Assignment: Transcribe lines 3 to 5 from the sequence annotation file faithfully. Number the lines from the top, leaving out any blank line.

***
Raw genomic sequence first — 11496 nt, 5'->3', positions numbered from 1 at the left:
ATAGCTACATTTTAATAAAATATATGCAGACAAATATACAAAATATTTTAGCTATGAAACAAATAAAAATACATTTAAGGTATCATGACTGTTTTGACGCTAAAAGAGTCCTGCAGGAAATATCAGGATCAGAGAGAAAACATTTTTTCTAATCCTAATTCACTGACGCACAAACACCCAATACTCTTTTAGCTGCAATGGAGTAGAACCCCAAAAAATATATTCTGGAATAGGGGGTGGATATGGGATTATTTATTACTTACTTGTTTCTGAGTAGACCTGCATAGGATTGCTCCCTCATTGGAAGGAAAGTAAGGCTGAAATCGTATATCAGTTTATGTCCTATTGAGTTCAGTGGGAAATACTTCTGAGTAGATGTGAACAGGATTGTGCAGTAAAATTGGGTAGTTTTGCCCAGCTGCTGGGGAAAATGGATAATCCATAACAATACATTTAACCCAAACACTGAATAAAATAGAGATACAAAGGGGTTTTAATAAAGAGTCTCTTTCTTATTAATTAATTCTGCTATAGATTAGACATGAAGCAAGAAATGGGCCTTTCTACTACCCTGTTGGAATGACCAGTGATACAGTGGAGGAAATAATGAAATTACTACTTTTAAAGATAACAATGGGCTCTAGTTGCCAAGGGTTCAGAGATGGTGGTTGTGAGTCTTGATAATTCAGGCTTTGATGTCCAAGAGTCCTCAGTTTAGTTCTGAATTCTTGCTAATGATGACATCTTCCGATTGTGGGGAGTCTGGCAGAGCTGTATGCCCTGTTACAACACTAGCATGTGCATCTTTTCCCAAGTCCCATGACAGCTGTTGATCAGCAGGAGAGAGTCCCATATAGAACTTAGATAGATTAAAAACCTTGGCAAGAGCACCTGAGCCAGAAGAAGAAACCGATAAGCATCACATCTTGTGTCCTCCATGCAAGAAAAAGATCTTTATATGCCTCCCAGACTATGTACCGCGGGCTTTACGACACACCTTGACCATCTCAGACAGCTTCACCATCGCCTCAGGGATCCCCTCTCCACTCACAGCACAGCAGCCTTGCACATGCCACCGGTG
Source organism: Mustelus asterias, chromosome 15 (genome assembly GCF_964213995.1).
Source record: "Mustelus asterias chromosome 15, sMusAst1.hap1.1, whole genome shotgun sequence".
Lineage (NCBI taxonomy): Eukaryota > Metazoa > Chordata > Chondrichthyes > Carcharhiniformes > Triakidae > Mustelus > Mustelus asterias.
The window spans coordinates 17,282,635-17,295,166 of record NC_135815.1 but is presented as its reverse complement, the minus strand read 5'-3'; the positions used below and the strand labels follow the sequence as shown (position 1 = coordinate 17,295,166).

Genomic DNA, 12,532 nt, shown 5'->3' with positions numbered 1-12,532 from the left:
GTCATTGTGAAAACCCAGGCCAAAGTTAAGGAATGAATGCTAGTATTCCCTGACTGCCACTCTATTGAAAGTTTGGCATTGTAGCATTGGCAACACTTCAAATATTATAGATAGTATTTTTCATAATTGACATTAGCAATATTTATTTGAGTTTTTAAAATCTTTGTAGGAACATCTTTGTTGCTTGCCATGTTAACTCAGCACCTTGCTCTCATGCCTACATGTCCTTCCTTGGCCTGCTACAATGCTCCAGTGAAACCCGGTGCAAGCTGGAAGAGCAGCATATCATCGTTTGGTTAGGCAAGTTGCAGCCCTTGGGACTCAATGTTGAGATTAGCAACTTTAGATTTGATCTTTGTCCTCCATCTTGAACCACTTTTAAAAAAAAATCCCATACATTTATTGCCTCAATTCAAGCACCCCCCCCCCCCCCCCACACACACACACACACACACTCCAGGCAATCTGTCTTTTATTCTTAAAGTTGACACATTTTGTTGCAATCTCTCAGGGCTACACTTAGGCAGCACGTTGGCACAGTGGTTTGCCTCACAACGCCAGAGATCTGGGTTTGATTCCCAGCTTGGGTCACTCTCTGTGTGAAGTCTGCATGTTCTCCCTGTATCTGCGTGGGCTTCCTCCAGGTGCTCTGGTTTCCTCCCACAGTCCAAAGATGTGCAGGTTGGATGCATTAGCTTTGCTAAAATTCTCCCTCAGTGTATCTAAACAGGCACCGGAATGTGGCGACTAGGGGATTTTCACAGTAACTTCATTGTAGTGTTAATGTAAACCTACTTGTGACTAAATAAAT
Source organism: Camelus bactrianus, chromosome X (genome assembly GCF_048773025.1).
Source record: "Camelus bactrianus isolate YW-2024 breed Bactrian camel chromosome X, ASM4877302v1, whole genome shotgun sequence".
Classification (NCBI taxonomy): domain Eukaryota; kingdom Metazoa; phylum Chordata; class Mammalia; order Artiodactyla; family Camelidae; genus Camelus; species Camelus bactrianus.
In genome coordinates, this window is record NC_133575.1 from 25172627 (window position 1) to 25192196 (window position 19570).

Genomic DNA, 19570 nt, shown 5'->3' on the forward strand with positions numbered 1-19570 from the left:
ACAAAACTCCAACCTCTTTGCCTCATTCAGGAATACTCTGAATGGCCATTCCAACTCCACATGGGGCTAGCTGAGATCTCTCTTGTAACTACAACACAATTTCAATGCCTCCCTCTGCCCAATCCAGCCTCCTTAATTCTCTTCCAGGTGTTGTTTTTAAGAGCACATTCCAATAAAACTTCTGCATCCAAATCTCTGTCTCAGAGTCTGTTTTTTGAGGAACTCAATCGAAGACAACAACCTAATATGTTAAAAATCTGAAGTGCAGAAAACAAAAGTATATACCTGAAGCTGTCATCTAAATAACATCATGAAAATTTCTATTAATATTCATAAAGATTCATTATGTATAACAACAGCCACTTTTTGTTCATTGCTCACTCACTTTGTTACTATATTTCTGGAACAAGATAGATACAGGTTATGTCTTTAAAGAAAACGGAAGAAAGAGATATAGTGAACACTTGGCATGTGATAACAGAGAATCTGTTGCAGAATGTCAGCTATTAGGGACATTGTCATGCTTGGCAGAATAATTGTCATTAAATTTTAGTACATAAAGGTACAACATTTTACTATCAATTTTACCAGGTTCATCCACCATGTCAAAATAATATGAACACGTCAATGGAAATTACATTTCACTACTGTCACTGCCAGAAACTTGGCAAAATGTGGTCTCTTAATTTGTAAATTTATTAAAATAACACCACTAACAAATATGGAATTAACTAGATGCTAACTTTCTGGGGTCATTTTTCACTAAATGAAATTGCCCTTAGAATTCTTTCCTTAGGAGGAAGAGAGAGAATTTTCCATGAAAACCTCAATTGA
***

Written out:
Source organism: Mustelus asterias, chromosome 15 (genome assembly GCF_964213995.1).
Source record: "Mustelus asterias chromosome 15, sMusAst1.hap1.1, whole genome shotgun sequence".
Lineage (NCBI taxonomy): Eukaryota > Metazoa > Chordata > Chondrichthyes > Carcharhiniformes > Triakidae > Mustelus > Mustelus asterias.